How many times have you experienced a brilliant revelation while in the middle of something else? Ten minutes later, you go to retrieve it, and it's gone. Or you have a task that you know you must complete, perhaps a phone call at work, but other items keep popping up. The day ends, you pull into your driveway, and realize that you never made that call.
Years ago, George A. Miller wrote an article for The Psychological Review in which he suggested that the number of items a person can keep in their short-term memory is approximately seven, plus or minus two. With everything going on in the world around us, it's no wonder that we forget so many things.
What's the solution? Write it down! Productivity expert David Allen* believes that you should avoid having the same thought more than once, unless you enjoy that particular thought. Our minds are prone to remember items that happened recently or which contain emotional content. Given the choice, we would probably prefer more selective criteria, especially considering the space constraints of our short-term memory. By writing notes, you free your mind to do more productive things such as coming up with innovative new ideas or analyzing existing data.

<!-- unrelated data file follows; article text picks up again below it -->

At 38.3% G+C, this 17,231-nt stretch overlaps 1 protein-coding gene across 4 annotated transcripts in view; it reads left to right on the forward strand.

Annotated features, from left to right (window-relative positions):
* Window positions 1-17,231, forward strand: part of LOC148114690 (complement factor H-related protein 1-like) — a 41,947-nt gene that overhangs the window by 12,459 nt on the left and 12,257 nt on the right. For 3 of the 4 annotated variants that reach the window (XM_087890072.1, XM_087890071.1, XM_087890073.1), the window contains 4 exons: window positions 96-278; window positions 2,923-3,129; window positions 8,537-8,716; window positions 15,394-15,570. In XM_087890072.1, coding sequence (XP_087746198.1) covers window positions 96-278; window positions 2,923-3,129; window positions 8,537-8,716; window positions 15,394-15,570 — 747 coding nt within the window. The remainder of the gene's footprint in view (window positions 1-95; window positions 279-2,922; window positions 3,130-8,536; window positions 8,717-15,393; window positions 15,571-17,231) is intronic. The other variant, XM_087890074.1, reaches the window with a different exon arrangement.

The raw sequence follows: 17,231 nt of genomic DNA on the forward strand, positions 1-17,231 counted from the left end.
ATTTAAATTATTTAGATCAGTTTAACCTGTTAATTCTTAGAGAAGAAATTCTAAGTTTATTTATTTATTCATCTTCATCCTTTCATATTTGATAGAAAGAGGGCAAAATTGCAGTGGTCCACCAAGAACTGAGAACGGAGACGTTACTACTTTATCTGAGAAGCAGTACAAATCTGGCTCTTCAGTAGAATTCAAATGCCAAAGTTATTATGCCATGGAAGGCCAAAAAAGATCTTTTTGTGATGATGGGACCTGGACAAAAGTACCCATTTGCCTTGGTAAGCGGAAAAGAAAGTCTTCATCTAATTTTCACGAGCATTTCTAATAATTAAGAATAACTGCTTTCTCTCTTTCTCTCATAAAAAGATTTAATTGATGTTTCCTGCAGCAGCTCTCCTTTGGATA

Allen has also observed that as adults, we often experience ideas somewhere other than where they're to be implemented. Perhaps you've been discussing something with a client, and you have an additional thought while standing in line at the grocery. The reverse can also happen, where you remember that you are out of milk while you're in the middle of a meeting. By writing these thoughts down when you have them, you'll ensure that they'll be acted upon when the opportunity arises.
How should you begin this process? Stock up on working pens, pads of paper, and a location to place these notes at work, at home, and when you're traveling in between the two. The only thing worse than forgetting an idea is writing it down and losing the note, which doubles your anxiety. You're wondering where the note went, prompting fears that other notes have been lost, and you're trying to retrieve an idea which you've already placed in your mental recycle bin. (This bin is emptied regularly, unlike the one on your PC's desktop!)
By documenting your ideas, you will achieve a clear mind and be ready to face even larger challenges!
Call me if you would like to receive a Gift of Knowledge interview with David Allen where he provides Top Time Management Tips! *David Allen is the author of the international best-seller, Getting Things Done: the Art of Stress-Free Productivity and Ready for Anything: 52 Productivity Principles for Work and Life. These books may be purchased from his official website at http://www.davidco.com/ or through http://www.amazon.com/exec/obidos/ASIN/0142000280/loantoolboxco-20/.